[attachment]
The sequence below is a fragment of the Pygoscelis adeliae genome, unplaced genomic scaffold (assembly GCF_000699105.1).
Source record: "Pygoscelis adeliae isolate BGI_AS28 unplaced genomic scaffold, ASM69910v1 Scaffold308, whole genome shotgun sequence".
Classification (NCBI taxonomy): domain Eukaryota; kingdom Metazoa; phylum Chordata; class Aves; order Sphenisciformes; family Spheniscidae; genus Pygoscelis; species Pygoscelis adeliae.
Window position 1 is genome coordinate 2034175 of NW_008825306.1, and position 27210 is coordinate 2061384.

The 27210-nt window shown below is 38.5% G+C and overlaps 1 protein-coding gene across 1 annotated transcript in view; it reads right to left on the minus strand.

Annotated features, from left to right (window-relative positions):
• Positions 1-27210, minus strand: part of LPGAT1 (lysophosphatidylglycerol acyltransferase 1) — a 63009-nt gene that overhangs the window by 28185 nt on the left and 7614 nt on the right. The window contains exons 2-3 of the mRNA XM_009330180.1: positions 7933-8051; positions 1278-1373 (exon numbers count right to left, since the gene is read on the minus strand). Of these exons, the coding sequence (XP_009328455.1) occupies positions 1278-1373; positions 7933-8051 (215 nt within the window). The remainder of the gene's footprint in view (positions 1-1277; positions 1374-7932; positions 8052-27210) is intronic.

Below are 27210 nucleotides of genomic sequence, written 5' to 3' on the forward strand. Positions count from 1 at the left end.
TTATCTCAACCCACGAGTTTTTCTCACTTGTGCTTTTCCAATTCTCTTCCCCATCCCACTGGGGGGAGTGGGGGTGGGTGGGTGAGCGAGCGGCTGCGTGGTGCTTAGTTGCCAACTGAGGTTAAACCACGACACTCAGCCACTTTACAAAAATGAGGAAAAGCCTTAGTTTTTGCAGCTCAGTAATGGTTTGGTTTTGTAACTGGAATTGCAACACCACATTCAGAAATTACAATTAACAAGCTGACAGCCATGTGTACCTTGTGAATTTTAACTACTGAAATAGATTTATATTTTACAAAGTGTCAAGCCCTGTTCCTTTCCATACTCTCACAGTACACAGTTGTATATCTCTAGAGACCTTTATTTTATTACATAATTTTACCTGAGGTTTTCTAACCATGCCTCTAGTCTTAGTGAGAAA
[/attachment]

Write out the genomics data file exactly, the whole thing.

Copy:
The sequence below is a fragment of the Pygoscelis adeliae genome, unplaced genomic scaffold (assembly GCF_000699105.1).
Source record: "Pygoscelis adeliae isolate BGI_AS28 unplaced genomic scaffold, ASM69910v1 Scaffold308, whole genome shotgun sequence".
Classification (NCBI taxonomy): domain Eukaryota; kingdom Metazoa; phylum Chordata; class Aves; order Sphenisciformes; family Spheniscidae; genus Pygoscelis; species Pygoscelis adeliae.
Window position 1 is genome coordinate 2034175 of NW_008825306.1, and position 27210 is coordinate 2061384.

The 27210-nt window shown below is 38.5% G+C and overlaps 1 protein-coding gene across 1 annotated transcript in view; it reads right to left on the minus strand.

Annotated features, from left to right (window-relative positions):
• Positions 1-27210, minus strand: part of LPGAT1 (lysophosphatidylglycerol acyltransferase 1) — a 63009-nt gene that overhangs the window by 28185 nt on the left and 7614 nt on the right. The window contains exons 2-3 of the mRNA XM_009330180.1: positions 7933-8051; positions 1278-1373 (exon numbers count right to left, since the gene is read on the minus strand). Of these exons, the coding sequence (XP_009328455.1) occupies positions 1278-1373; positions 7933-8051 (215 nt within the window). The remainder of the gene's footprint in view (positions 1-1277; positions 1374-7932; positions 8052-27210) is intronic.

Below are 27210 nucleotides of genomic sequence, written 5' to 3' on the forward strand. Positions count from 1 at the left end.
TTATCTCAACCCACGAGTTTTTCTCACTTGTGCTTTTCCAATTCTCTTCCCCATCCCACTGGGGGGAGTGGGGGTGGGTGGGTGAGCGAGCGGCTGCGTGGTGCTTAGTTGCCAACTGAGGTTAAACCACGACACTCAGCCACTTTACAAAAATGAGGAAAAGCCTTAGTTTTTGCAGCTCAGTAATGGTTTGGTTTTGTAACTGGAATTGCAACACCACATTCAGAAATTACAATTAACAAGCTGACAGCCATGTGTACCTTGTGAATTTTAACTACTGAAATAGATTTATATTTTACAAAGTGTCAAGCCCTGTTCCTTTCCATACTCTCACAGTACACAGTTGTATATCTCTAGAGACCTTTATTTTATTACATAATTTTACCTGAGGTTTTCTAACCATGCCTCTAGTCTTAGTGAGAAA